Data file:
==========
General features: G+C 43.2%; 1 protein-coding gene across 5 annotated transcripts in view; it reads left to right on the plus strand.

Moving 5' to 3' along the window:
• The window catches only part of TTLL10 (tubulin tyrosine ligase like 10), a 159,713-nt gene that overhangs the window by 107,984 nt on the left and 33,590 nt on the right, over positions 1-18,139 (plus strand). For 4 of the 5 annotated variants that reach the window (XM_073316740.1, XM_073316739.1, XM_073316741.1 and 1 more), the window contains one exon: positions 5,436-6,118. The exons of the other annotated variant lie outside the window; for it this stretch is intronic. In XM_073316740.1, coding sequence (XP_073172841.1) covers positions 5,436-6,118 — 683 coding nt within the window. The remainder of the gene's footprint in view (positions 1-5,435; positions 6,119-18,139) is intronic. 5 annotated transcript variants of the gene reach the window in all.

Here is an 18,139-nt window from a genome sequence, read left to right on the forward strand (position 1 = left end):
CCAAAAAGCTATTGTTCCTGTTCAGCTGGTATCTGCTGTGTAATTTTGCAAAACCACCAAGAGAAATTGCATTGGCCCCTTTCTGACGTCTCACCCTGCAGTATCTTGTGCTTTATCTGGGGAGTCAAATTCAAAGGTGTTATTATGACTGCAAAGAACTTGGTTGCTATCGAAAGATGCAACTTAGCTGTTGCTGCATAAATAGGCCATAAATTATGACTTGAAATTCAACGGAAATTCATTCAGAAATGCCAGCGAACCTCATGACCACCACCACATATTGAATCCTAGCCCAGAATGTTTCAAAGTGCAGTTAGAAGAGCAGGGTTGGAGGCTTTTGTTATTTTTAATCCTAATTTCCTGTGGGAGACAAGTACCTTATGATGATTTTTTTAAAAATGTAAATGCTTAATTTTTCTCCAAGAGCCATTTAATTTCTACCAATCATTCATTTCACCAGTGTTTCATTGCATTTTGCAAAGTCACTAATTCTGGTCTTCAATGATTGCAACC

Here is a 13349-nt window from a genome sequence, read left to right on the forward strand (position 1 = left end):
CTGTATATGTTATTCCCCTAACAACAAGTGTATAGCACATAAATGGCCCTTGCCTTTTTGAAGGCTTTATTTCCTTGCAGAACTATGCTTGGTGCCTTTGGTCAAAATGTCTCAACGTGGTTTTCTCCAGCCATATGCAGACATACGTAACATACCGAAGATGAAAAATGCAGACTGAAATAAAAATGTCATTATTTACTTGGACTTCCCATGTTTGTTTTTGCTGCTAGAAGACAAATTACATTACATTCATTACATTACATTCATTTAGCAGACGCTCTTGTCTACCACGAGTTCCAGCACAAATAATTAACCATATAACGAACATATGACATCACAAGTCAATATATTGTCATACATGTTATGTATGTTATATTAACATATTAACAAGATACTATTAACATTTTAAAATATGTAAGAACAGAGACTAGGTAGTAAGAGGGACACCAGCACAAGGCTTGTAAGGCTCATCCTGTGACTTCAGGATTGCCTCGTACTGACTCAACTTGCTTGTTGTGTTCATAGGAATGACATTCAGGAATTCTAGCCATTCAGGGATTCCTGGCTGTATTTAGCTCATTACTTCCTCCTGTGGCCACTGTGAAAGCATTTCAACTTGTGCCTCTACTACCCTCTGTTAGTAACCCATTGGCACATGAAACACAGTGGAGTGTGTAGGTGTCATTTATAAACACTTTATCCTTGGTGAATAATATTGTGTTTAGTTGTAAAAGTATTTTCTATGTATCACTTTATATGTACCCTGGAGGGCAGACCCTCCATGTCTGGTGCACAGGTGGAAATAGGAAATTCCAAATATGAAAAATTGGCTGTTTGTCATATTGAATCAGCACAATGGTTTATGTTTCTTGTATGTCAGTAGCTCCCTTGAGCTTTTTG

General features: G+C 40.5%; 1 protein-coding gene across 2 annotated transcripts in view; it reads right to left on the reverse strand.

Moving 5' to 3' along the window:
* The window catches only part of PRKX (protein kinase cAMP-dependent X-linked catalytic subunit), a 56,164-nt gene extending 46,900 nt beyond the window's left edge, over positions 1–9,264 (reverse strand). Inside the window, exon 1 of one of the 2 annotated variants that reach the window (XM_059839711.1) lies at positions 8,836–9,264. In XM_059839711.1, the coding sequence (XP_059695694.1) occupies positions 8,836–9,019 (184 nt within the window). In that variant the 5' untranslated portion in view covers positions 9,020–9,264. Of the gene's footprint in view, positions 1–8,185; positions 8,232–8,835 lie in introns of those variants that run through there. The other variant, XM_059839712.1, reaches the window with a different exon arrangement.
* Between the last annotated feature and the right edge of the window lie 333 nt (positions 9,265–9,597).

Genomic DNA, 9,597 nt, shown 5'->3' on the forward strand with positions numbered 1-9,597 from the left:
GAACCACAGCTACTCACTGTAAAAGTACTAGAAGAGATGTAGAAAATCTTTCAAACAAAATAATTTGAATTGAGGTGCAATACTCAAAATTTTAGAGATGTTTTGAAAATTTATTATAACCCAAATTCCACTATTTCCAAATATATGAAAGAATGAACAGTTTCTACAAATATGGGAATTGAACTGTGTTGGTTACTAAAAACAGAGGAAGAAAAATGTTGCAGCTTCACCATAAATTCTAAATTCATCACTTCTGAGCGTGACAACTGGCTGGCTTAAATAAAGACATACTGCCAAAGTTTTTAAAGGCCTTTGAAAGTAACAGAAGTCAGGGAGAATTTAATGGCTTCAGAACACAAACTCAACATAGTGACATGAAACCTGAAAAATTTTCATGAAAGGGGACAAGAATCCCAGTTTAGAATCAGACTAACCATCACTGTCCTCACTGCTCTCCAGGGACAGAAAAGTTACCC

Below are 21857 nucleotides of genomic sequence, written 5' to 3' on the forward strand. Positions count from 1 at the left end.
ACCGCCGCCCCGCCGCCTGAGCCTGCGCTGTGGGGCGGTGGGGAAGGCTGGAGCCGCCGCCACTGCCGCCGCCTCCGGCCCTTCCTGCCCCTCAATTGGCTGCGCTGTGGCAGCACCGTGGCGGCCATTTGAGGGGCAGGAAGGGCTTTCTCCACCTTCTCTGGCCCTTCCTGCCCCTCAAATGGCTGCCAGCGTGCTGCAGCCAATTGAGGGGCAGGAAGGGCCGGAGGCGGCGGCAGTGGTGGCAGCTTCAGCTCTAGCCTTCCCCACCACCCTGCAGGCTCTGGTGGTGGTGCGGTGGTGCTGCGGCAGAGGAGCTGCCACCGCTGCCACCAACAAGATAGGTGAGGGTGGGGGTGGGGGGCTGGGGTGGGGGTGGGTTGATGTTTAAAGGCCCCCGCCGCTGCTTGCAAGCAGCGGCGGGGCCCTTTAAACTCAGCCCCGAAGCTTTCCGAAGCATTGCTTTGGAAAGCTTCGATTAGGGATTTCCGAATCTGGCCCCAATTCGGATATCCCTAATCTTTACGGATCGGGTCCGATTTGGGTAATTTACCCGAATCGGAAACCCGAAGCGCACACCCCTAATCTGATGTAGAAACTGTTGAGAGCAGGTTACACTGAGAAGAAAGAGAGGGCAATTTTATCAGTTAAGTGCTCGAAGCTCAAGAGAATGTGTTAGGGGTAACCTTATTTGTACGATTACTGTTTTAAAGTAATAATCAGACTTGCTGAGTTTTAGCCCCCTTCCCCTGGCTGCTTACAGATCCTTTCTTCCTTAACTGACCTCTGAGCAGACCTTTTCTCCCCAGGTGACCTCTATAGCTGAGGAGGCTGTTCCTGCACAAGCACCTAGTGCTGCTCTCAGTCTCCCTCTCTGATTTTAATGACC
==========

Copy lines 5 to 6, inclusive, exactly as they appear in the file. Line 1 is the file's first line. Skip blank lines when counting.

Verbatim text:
CCAAAAAGCTATTGTTCCTGTTCAGCTGGTATCTGCTGTGTAATTTTGCAAAACCACCAAGAGAAATTGCATTGGCCCCTTTCTGACGTCTCACCCTGCAGTATCTTGTGCTTTATCTGGGGAGTCAAATTCAAAGGTGTTATTATGACTGCAAAGAACTTGGTTGCTATCGAAAGATGCAACTTAGCTGTTGCTGCATAAATAGGCCATAAATTATGACTTGAAATTCAACGGAAATTCATTCAGAAATGCCAGCGAACCTCATGACCACCACCACATATTGAATCCTAGCCCAGAATGTTTCAAAGTGCAGTTAGAAGAGCAGGGTTGGAGGCTTTTGTTATTTTTAATCCTAATTTCCTGTGGGAGACAAGTACCTTATGATGATTTTTTTAAAAATGTAAATGCTTAATTTTTCTCCAAGAGCCATTTAATTTCTACCAATCATTCATTTCACCAGTGTTTCATTGCATTTTGCAAAGTCACTAATTCTGGTCTTCAATGATTGCAACC

Here is a 13349-nt window from a genome sequence, read left to right on the forward strand (position 1 = left end):